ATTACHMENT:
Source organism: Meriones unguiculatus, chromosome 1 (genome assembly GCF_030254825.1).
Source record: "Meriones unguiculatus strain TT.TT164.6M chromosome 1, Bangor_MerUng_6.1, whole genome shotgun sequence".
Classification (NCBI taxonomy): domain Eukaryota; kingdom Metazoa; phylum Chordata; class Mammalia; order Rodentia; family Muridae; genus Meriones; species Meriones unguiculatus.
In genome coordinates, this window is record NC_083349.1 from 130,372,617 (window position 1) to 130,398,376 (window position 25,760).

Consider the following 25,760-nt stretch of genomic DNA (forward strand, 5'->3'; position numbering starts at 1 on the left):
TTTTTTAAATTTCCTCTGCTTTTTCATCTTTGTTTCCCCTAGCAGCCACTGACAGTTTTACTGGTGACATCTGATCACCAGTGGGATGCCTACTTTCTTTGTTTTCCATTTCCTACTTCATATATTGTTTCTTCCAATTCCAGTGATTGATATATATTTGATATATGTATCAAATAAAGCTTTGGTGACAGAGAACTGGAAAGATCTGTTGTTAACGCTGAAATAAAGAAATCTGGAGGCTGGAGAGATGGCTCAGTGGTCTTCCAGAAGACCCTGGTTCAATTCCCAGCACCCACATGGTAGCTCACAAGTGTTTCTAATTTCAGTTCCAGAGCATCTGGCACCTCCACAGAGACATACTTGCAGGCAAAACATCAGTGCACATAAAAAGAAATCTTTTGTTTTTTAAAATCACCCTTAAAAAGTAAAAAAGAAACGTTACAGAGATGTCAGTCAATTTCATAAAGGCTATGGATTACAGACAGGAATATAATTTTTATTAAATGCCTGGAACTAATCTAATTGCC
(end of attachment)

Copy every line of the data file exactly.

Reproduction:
Source organism: Meriones unguiculatus, chromosome 1 (genome assembly GCF_030254825.1).
Source record: "Meriones unguiculatus strain TT.TT164.6M chromosome 1, Bangor_MerUng_6.1, whole genome shotgun sequence".
Classification (NCBI taxonomy): domain Eukaryota; kingdom Metazoa; phylum Chordata; class Mammalia; order Rodentia; family Muridae; genus Meriones; species Meriones unguiculatus.
In genome coordinates, this window is record NC_083349.1 from 130,372,617 (window position 1) to 130,398,376 (window position 25,760).

Consider the following 25,760-nt stretch of genomic DNA (forward strand, 5'->3'; position numbering starts at 1 on the left):
TTTTTTAAATTTCCTCTGCTTTTTCATCTTTGTTTCCCCTAGCAGCCACTGACAGTTTTACTGGTGACATCTGATCACCAGTGGGATGCCTACTTTCTTTGTTTTCCATTTCCTACTTCATATATTGTTTCTTCCAATTCCAGTGATTGATATATATTTGATATATGTATCAAATAAAGCTTTGGTGACAGAGAACTGGAAAGATCTGTTGTTAACGCTGAAATAAAGAAATCTGGAGGCTGGAGAGATGGCTCAGTGGTCTTCCAGAAGACCCTGGTTCAATTCCCAGCACCCACATGGTAGCTCACAAGTGTTTCTAATTTCAGTTCCAGAGCATCTGGCACCTCCACAGAGACATACTTGCAGGCAAAACATCAGTGCACATAAAAAGAAATCTTTTGTTTTTTAAAATCACCCTTAAAAAGTAAAAAAGAAACGTTACAGAGATGTCAGTCAATTTCATAAAGGCTATGGATTACAGACAGGAATATAATTTTTATTAAATGCCTGGAACTAATCTAATTGCC